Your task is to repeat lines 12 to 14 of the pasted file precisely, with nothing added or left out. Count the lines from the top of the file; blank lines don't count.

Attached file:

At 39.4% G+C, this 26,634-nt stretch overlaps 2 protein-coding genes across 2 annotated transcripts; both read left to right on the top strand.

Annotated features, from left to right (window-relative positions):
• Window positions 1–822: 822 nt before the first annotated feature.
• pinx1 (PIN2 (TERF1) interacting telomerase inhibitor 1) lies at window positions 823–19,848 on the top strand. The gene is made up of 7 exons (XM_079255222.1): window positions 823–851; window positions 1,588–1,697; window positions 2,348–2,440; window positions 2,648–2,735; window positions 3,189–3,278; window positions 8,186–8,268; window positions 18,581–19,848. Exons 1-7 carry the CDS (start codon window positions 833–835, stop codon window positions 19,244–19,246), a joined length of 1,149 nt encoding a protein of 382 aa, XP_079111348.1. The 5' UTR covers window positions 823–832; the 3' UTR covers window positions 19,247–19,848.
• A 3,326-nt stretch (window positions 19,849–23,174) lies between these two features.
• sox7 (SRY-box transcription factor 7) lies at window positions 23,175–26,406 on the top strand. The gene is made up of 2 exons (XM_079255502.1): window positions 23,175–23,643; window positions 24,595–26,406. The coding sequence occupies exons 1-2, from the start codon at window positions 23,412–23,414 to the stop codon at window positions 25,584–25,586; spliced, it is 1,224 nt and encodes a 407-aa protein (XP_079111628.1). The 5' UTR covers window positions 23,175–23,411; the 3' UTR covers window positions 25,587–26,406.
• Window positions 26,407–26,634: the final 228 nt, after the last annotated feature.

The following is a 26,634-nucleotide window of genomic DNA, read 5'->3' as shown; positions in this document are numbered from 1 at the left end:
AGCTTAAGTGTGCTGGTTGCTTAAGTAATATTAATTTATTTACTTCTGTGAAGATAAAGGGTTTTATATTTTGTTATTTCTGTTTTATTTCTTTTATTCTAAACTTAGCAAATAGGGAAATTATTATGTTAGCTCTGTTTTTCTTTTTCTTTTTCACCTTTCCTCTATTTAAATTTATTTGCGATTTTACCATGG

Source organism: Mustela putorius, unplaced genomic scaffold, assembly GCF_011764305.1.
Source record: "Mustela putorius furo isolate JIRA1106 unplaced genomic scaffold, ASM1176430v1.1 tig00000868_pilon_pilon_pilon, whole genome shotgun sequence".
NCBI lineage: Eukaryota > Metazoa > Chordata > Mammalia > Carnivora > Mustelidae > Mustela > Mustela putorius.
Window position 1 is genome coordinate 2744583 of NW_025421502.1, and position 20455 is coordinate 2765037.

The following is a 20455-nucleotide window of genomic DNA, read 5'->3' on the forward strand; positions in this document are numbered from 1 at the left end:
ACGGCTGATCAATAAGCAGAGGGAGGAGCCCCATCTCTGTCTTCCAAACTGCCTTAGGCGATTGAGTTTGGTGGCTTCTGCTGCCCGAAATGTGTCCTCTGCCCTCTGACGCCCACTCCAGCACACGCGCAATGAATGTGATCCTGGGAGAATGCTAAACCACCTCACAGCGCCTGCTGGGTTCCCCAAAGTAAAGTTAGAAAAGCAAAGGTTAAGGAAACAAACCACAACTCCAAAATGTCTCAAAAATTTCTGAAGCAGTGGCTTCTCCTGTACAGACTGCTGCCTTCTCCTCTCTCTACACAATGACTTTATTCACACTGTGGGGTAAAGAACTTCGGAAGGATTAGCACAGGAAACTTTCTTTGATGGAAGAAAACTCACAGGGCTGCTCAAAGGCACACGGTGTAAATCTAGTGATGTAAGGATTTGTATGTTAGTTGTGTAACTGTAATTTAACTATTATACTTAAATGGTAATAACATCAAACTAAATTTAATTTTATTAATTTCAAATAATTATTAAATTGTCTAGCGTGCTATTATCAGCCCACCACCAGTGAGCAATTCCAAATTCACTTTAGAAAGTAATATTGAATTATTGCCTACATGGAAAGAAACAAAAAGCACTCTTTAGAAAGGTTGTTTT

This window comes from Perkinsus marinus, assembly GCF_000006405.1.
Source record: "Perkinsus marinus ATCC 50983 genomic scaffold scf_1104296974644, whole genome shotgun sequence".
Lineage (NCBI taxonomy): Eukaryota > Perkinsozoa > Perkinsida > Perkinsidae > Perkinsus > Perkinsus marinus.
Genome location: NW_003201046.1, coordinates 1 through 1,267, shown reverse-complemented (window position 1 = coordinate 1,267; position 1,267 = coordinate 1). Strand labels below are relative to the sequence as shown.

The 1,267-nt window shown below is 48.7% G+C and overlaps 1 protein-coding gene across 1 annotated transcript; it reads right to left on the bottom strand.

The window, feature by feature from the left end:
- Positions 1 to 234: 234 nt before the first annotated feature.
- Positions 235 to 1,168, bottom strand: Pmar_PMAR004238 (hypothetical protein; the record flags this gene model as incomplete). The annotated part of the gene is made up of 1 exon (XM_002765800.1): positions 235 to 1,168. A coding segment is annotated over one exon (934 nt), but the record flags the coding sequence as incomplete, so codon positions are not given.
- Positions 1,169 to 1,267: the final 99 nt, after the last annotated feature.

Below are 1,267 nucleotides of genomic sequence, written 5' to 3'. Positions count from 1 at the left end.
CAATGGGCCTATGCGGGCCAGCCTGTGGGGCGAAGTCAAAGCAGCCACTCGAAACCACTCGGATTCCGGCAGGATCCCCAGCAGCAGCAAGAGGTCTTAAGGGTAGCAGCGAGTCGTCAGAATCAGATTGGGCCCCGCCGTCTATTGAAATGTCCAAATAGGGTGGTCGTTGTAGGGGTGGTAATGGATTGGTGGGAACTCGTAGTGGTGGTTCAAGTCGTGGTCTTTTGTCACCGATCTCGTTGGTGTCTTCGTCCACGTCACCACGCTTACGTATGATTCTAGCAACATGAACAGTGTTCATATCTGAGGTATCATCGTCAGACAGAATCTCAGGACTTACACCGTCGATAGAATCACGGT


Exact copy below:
NCBI lineage: Eukaryota > Metazoa > Chordata > Mammalia > Carnivora > Mustelidae > Mustela > Mustela putorius.
Window position 1 is genome coordinate 2744583 of NW_025421502.1, and position 20455 is coordinate 2765037.

The following is a 20455-nucleotide window of genomic DNA, read 5'->3' on the forward strand; positions in this document are numbered from 1 at the left end: